And renowned Bible Scholar, D.A. Carson and the team of the NIV Zondervan Study Bible confirm, validate and agree with Mr. MacArthur’s analysis in their own award-winning Study Bible:

28:5– 6 Chs. 28– 33 alternate between representing the false leadership of humans and the true leadership of God. It begins here briefly and continues with larger and larger segments. Ephraim’s (and Judah’s) true “wreath” is “the LORD Almighty” (see notes on 1: 9, 24). He can inspire both civil and military leaders.
28:5 remnant. … The drunkenness described here is probably both metaphoric and literal. Because these leaders are selfishly motivated, they are blind to the truth of God’s revelation (29: 9), but they are also prone to the kind of self-indulgence that results in the abuse of alcohol.
28:9– 10 Having no real experience or understanding of God, all the leaders can offer the people are prescriptions from the law to be learned by rote. The Hebrew of v. 10 may well be a mockery of the rote repetitions the leaders offer…
28:11– 13 Since the people “would not listen” (v. 12) to the words of their true leaders, God would turn them over to the Assyrians, who spoke with “foreign lips” (v. 11).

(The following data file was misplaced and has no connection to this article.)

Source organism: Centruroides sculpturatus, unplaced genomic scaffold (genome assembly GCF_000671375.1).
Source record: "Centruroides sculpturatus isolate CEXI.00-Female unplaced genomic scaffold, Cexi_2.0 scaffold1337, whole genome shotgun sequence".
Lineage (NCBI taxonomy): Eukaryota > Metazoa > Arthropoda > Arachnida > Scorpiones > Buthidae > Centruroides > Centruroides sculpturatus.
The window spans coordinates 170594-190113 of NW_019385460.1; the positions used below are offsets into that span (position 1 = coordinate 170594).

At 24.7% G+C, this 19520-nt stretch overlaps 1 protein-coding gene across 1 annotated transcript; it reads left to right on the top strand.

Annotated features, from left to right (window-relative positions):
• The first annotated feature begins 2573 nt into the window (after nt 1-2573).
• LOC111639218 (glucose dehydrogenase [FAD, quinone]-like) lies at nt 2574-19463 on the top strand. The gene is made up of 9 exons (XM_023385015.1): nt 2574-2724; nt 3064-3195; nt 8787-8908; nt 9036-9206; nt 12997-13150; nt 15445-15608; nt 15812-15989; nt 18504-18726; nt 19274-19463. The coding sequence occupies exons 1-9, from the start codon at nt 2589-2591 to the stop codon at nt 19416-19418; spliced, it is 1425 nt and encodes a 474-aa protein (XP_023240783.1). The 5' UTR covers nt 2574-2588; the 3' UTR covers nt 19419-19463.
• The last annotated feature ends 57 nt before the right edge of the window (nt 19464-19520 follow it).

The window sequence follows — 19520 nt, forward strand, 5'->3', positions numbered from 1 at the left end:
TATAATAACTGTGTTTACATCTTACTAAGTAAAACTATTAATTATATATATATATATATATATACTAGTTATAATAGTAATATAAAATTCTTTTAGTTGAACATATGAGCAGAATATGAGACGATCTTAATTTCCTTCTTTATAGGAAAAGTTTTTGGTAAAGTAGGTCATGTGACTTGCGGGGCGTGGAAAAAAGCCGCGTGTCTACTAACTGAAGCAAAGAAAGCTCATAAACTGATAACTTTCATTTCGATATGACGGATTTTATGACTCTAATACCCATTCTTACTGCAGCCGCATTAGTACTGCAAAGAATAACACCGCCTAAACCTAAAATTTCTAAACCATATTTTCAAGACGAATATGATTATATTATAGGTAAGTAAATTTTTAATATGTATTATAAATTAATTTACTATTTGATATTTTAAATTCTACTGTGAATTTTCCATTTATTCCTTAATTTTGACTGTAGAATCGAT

(The NIV Zondervan Study Bible, eBook: Built on the Truth of Scripture and Centered on the Gospel Message (Kindle Locations 161305-161318). Zondervan. Kindle Edition)

Clearly, there is a consensus here on what the term, “For precept must be upon precept, precept upon precept; line upon line, line upon line; here a little, and there a little,” meant during Isaiah’s day.

So based on all this expert witness testimony, here’s the question for our Mormon friends: Could you please explain to us how Nephi’s use of the phrase “line upon line, precept upon precept” in 2 Nephi 28:30 isn’t indicative of a people under God’s curse rather than His blessing? Given this what does this say about the state of the Church of Jesus Christ of Latter-day Saints? Is it possible that it too is under God’s judgment and/or curse?

I can’t help but wonder if Latter-day Saints and their church should rethink using this plagiarized and misused biblical phrase, let alone base any doctrine on it given its real and intention and meaning.

It does tend to make one ponderize, doesn’t it?

A mosaic featuring Isaiah.